With overwhelming grief and sadness we share that our darling, darling sparkling light of a daughter Lala, was killed in a traffic incident on October 1. She was in the car with two other girls, one of whom was her best friend from California, Amelie Shae Locke, who also died at the scene. All the girls were wearing seat belts but the driver lost control of the car and all three girls died at the scene.

Lala was born on December 12, 2002 at 12:02 p.m. in Santa Rosa, California to Wendy Vernon and Dominic Debari. She lived in the woods of Mendocino County for her first year and then relocated to Sisters. She had a wild and wondrous time playing in Little Sisters Outlaws, then Miss Evelyn’s, as well as the Redmond Early Intervention program. While a student at Sisters Elementary School, she discovered her fantastical storytelling skills, that she was freaked out by all the testing, and loved to sing and dance. She was a Daisy, Junior, and Cadette Girl Scout and particularly loved the service component collecting monies for victims in Haiti, the Philippines disaster, and Animals in Need. 

Lala played softball in middle school and as a lefty was desired, could hit pretty much any ball, but didn’t really get the game and no one who attended the Redmond fields game will ever forget Lala carrying her bat with her to second base. So she wasn’t a softball player, but she was a singer, writer, and dancer. Lala loved hip-hop dance tremendously. She took classes in Sisters, Bend, Portland, Berkeley and Vancouver. In her free time the music went on and the body started to move. When she wasn’t dancing she was writing stories, drawing, and singing. Lala was a movie buff and happily shared and discussed details about the multitudes of movies she had seen.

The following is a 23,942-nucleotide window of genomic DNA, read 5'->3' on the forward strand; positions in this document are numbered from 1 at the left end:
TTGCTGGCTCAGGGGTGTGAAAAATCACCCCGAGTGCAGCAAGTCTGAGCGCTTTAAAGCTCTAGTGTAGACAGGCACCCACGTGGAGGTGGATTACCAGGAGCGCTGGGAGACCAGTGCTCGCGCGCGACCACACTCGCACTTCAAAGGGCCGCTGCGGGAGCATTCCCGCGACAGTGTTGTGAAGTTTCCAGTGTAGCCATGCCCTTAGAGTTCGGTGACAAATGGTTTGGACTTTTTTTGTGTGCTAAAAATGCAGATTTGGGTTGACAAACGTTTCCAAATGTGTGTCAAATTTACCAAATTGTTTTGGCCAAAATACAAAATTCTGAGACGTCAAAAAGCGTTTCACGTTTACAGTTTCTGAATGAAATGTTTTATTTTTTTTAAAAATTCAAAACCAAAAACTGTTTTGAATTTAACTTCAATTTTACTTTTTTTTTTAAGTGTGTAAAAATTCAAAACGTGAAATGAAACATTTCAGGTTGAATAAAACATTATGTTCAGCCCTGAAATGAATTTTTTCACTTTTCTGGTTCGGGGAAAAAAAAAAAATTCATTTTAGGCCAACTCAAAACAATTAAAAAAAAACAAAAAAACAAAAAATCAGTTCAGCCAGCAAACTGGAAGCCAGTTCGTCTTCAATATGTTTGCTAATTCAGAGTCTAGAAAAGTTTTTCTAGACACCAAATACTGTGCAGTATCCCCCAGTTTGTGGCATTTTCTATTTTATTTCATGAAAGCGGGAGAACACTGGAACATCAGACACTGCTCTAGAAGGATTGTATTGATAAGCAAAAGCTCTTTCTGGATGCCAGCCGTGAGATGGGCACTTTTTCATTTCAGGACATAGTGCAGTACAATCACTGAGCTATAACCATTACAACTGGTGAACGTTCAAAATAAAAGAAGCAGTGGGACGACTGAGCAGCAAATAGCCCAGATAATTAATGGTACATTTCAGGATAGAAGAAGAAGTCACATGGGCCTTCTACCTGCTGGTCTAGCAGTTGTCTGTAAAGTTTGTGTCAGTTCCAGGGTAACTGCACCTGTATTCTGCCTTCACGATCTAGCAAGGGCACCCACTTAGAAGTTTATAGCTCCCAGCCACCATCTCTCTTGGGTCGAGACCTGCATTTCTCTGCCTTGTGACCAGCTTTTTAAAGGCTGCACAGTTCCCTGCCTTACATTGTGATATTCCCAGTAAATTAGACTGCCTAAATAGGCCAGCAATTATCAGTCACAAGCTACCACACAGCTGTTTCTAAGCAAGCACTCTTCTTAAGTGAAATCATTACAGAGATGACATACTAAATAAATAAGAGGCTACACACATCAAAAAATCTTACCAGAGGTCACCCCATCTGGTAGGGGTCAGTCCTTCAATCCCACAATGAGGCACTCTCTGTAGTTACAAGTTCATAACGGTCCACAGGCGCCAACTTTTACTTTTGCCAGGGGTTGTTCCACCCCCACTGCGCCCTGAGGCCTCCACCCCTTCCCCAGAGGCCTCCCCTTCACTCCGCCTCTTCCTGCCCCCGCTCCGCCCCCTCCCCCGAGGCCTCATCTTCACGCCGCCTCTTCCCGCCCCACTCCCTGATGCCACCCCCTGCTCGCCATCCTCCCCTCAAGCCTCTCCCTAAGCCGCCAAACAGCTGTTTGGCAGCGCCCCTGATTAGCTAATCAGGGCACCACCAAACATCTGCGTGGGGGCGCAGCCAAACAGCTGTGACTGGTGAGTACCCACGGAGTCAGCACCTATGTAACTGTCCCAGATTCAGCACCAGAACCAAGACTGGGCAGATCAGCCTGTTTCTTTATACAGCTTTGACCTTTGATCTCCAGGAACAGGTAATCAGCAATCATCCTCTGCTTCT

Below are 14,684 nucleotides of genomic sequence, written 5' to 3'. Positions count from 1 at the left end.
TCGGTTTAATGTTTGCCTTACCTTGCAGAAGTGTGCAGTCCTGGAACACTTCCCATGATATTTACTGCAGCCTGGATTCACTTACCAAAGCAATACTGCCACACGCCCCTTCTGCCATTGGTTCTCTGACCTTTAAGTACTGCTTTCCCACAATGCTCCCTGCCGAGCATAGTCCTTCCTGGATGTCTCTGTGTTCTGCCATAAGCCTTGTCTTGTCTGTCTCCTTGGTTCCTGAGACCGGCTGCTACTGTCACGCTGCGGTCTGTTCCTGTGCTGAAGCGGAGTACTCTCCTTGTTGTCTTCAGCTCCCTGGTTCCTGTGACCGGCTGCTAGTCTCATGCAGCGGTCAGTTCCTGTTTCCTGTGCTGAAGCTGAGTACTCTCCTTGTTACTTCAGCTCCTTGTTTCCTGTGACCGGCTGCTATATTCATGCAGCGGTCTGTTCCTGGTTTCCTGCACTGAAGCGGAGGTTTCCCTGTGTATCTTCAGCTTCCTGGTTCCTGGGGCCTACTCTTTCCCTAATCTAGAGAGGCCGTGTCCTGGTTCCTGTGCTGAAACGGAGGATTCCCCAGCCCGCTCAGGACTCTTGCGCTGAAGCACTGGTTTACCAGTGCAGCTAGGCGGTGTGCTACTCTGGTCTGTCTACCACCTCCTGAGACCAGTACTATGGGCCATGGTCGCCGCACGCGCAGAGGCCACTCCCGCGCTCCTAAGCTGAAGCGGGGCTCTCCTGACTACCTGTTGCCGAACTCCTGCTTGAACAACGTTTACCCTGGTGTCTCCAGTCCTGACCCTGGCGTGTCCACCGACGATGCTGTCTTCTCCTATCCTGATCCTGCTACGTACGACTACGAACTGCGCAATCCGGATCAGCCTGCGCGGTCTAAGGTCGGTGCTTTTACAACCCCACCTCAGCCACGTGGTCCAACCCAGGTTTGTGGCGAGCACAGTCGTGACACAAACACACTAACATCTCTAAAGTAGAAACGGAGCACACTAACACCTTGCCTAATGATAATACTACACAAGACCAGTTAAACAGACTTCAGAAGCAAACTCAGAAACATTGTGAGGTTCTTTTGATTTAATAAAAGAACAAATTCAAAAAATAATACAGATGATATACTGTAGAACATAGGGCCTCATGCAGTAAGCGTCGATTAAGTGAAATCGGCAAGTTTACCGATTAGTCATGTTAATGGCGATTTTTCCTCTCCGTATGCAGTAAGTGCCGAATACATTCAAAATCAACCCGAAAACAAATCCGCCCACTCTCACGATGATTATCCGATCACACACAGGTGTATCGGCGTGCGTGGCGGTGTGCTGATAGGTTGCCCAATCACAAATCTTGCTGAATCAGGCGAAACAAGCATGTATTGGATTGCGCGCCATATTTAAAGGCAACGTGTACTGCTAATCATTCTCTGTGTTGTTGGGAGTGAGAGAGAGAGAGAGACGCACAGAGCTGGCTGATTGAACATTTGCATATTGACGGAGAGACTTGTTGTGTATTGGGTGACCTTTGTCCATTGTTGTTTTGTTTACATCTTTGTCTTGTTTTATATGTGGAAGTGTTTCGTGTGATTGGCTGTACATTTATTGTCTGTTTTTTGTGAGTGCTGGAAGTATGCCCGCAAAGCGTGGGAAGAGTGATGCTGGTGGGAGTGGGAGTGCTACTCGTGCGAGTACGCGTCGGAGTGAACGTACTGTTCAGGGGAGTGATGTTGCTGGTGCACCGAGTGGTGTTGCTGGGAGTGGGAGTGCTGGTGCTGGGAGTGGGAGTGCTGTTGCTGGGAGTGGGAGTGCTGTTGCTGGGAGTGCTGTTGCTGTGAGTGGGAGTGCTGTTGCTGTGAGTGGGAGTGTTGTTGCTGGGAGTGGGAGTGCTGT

Lala had parents that loved to travel and she got to do a lot of it: Hawaii many times; Vietnam; Thailand; Hongkong; Italy; New York; Mexico; California; Canada; Washington; Nevada… She loved the adventure and couldn’t wait to begin her own new life post graduation, hoping that it would be in New York. And Lala was a phenomenal reader: the classics; contemporary fiction; relational stories...always something in her hands to read. She hiked the outdoors and many new trails, often grudgingly, but a participant by the end.

Lala had many loving friends and interesting acquaintances. She was generally polite (her foul mouth was completely her mother’s fault) and always kind to a stranger. That is what Lala did, and Lala was so much more. She was a wonderfully kind, naive, empathic, sarcastic, loving friend, girlfriend, niece, cousin, faux granddaughter (adopted by many sets of grandparents). Most importantly she was the most spectacular daughter: loving; kind; creative; spontaneous; irksome; nature-driven; culture-driven; socially conscious; and a fierce advocate for the underdog. She protested for what she felt was right and against what she perceived as wrong. We have been as proud of her as any parents could ever be. She will forever be our sparkling star, our reason for being and we miss her more than anyone can comprehend.

Memorial services will be held in the field across from Sister Middle School, Friday, October 9, at 3 p.m. Please park at Sisters Middle School and drivers with special needs will be accommodated. The field is rough, so strong shoes are suggested. Please bring your own chair if you wish to sit. Social distancing will be required and masks are mandatory — many older relatives will be in attendance in honor of Lala. Please honor them and each other with social distancing and wearing a mask.

There will be music, sharing, and perhaps some dancing. Please consider yourself invited to celebrate our wonder-full daughter.

Thanks to all who have been so supportive as we navigate this nightmare.